Pollinator Month Summary
Thank you for joining us during November’s Agrilinks series on pollinators, which was inspired by the release of USAID’s report on The Importance of Wild Pollinators for Food Security and Nutrition. One of the major goals of the theme month was to showcase the many ways that pollinators contribute to the U.S. Global Food Security Strategy, including agriculture-led economic growth, strengthened resilience and improved nutrition — and the potential impact of pollinator population declines on these goals. We also wanted to highlight strategies that incorporate pollinator conservation into agricultural activities that may be applicable to food security and nutrition programming.
During November, we received contributions to our Agrilinks series from experts around the world working to understand the critical role of pollinators in food security. We explored why coffee is so important for smallholder farmers in the tropics and the role bees play in supporting this global industry. We took a deep dive on how beekeeping and sustainable honey production provide economic opportunities to local communities while improving biodiversity through features of three USAID-supported activities in Mozambique’s Gorongosa National Park and the Amhara and Tigray regions of Ethiopia. We learned how wild gardens introduced into smallholder farms in Cambodia attract a variety of pollinators throughout the year, which in turn increase yields for nutrient-dense crops for household consumption and sale at local markets. We explored how important it is to use the right sampling method to monitor wild bee populations in order to answer key questions about their population status and how different management schemes impact them. We learned how research on pollinators throughout Africa is helping to address pollinator deficits by focusing on bee health, habitat protection, strengthening disease surveillance and management, modeling climate change impacts on pollinators and strengthening the capacity of farmers and national systems. We also examined strategies to conserve pollinators and pollination services in pasturelands, through forest management, by conserving tree and shrub diversity in West African parklands for shea production, and by applying integrated pest management.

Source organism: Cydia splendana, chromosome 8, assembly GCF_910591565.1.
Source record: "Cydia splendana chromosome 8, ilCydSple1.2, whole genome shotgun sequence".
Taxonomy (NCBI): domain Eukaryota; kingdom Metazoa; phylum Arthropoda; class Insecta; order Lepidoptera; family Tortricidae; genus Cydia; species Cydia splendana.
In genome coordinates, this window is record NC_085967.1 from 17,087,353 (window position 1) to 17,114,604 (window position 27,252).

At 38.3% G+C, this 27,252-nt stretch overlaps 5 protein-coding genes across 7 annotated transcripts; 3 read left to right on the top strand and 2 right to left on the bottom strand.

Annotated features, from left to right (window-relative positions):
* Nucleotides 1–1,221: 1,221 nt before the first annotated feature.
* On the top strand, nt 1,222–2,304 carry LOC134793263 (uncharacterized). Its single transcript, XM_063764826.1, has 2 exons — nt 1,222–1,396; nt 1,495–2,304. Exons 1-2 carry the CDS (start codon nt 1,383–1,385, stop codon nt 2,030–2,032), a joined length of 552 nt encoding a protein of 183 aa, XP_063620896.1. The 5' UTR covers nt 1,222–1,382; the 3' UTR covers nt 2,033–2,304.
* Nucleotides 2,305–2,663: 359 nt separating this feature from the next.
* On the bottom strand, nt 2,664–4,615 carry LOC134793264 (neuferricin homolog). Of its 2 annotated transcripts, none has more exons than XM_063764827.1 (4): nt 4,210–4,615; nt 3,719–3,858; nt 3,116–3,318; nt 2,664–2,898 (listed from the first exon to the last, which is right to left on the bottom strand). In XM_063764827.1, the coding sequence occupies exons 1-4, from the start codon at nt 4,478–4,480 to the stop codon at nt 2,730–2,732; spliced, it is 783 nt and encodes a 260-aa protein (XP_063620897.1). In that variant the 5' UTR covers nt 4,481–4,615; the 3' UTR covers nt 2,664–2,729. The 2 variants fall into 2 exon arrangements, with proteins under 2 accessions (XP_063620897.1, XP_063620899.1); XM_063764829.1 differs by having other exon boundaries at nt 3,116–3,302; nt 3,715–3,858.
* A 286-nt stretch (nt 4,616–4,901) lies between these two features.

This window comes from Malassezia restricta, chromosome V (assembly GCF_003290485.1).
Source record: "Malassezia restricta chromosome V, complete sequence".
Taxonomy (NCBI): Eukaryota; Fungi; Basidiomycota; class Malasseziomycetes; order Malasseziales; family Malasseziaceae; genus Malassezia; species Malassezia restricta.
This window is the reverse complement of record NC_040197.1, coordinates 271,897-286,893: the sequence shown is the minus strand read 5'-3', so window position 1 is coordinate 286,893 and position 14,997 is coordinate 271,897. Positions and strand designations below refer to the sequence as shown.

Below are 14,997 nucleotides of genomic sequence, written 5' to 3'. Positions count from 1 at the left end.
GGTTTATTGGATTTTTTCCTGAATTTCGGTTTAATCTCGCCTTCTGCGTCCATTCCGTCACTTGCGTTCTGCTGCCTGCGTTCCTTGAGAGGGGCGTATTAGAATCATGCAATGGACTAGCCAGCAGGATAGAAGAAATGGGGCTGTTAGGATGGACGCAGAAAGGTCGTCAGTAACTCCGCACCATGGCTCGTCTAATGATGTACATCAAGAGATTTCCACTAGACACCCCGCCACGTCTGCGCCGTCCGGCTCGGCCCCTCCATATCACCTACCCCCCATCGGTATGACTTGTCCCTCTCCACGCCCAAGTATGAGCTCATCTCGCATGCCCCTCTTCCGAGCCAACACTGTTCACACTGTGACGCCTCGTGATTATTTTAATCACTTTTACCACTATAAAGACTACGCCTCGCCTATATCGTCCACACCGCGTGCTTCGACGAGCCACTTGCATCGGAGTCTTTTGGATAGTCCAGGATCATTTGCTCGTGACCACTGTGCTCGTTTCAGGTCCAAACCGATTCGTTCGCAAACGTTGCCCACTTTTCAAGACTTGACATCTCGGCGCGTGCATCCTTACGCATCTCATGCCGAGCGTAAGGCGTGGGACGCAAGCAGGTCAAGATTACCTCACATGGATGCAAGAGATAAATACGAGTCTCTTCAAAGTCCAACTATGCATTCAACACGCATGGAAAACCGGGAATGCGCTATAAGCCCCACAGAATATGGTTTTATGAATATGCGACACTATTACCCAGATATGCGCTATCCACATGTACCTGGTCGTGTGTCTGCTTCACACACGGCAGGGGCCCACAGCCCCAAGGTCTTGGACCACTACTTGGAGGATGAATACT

In addition to our blogs, we will host a webinar on December 3rd that will highlight emerging evidence on the importance of pollinators for global food security and nutrition and how land management practices and climate change may impact the provisioning of pollination services. The webinar will explore how pollinators contribute to nutritional security in particular, identify knowledge gaps and priorities for future research and provide recommendations for how to maintain pollination services for a food security future.
I would like to thank all of our contributors to November’s Agrilinks series — our writers, speakers and behind-the-scenes crew. This was the first theme month dedicated exclusively to pollinators and we look forward to building this discussion through more knowledge sharing and greater collaboration moving forward.